What is a smoothing plane?
What it's used for
The smoothing plane is typically the last plane used on the wood's surface. When used properly, the finish it gives is far superior to that made by sandpaper, which can scratch and dull the fibre of the wood.
Standard and low-angle
There are standard and low angle metal versions of the smoothing plane, with irons pitched at 45 degrees bevel down and 12 degrees bevel up respectively.
Wooden smoothers usually have their irons pitched at 45 degrees.
The length of a smoothing plane is between 140mm (5½”) and 254mm (10”).
Smoothing plane irons can be 32mm (1¼"), 41mm (1 5/8"), 44mm (1¾") or 50mm (2") wide.
Choice of size depends on how big your workpieces are likely to be – small if you only make smallish models, bigger if you make larger items. If the size of your workpieces varies, it's best to go for a larger plane that fits most circumstances.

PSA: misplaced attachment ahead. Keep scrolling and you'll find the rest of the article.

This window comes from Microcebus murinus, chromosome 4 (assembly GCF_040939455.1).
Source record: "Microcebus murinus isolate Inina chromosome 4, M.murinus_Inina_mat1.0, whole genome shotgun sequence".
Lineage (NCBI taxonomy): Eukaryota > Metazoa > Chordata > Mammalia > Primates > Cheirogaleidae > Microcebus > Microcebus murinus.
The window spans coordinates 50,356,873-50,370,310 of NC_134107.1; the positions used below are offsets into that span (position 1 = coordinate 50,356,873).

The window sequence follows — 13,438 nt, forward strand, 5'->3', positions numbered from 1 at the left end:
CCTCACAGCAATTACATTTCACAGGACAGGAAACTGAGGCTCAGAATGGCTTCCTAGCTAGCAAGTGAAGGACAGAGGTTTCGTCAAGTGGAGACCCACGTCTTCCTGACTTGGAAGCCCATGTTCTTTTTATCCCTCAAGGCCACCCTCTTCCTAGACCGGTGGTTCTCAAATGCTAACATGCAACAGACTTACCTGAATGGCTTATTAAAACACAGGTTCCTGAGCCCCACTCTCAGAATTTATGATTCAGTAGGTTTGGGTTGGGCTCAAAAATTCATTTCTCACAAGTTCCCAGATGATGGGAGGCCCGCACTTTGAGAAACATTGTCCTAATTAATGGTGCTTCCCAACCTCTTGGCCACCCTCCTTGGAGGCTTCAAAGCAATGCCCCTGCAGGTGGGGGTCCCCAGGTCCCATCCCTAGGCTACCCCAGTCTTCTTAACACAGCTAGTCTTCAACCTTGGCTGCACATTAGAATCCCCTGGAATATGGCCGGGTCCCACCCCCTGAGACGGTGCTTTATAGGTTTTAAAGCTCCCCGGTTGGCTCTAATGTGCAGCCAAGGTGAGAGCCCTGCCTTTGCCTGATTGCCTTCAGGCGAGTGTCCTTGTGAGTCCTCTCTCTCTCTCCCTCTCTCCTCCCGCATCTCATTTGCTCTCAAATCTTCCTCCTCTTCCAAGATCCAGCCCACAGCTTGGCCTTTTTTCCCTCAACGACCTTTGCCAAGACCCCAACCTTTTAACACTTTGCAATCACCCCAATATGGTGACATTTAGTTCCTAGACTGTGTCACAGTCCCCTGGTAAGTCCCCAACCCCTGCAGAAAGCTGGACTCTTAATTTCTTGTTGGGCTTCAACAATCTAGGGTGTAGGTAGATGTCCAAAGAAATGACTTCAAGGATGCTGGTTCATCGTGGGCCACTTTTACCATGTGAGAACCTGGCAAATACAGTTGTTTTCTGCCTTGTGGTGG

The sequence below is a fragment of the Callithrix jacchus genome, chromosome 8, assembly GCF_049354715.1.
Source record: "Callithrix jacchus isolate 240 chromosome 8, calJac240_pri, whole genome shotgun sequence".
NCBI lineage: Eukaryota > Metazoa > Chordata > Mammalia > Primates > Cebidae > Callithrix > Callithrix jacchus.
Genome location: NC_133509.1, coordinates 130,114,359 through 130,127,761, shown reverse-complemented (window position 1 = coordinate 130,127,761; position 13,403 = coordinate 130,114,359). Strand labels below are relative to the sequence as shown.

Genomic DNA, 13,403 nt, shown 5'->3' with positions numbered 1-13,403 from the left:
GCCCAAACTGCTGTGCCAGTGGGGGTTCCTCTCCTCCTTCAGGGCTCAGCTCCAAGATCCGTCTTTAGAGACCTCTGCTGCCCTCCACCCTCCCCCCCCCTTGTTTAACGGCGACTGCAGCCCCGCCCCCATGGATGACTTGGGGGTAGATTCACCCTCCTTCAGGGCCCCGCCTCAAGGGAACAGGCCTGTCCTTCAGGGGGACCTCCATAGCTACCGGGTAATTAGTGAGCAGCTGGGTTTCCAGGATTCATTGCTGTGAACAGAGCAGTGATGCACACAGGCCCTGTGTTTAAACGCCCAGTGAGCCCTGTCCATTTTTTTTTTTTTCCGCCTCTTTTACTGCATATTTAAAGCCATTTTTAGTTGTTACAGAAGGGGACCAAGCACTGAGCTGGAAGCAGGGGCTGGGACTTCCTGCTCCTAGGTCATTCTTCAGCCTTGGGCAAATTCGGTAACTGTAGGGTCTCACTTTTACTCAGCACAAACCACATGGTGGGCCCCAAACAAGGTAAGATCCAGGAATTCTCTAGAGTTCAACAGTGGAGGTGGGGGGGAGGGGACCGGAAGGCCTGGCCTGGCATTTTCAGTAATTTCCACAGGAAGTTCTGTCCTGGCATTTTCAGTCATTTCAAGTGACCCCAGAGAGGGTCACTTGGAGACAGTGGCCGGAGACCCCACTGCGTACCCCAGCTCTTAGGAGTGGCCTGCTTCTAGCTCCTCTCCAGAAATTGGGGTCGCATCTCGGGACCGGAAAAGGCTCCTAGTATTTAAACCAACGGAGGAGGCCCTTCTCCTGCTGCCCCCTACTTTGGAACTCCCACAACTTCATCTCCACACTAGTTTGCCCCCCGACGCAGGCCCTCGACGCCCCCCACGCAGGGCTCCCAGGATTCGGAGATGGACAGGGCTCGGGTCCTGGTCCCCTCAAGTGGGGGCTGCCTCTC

Shape of the cutting edge
The usual shape for a smoothing plane's cutting edge is crowned (slightly cambered). With the middle of the cutting edge projecting slightly through the mouth but the edges kept slightly retracted, the smoothing plane iron has no sharp edges to leave unsightly tracks in the wood's surface.
This does result in very slight curves in the wood, but with the overlapping of cuts, they are not noticeable.
Stanley/Bailey model numbers for metal smoothing plane designs which are still sold today by Stanley and other manufacturers are the No. 1 (the smallest) and No. 4½ (the biggest) with the No. 2, No. 3 and No. 4 in between.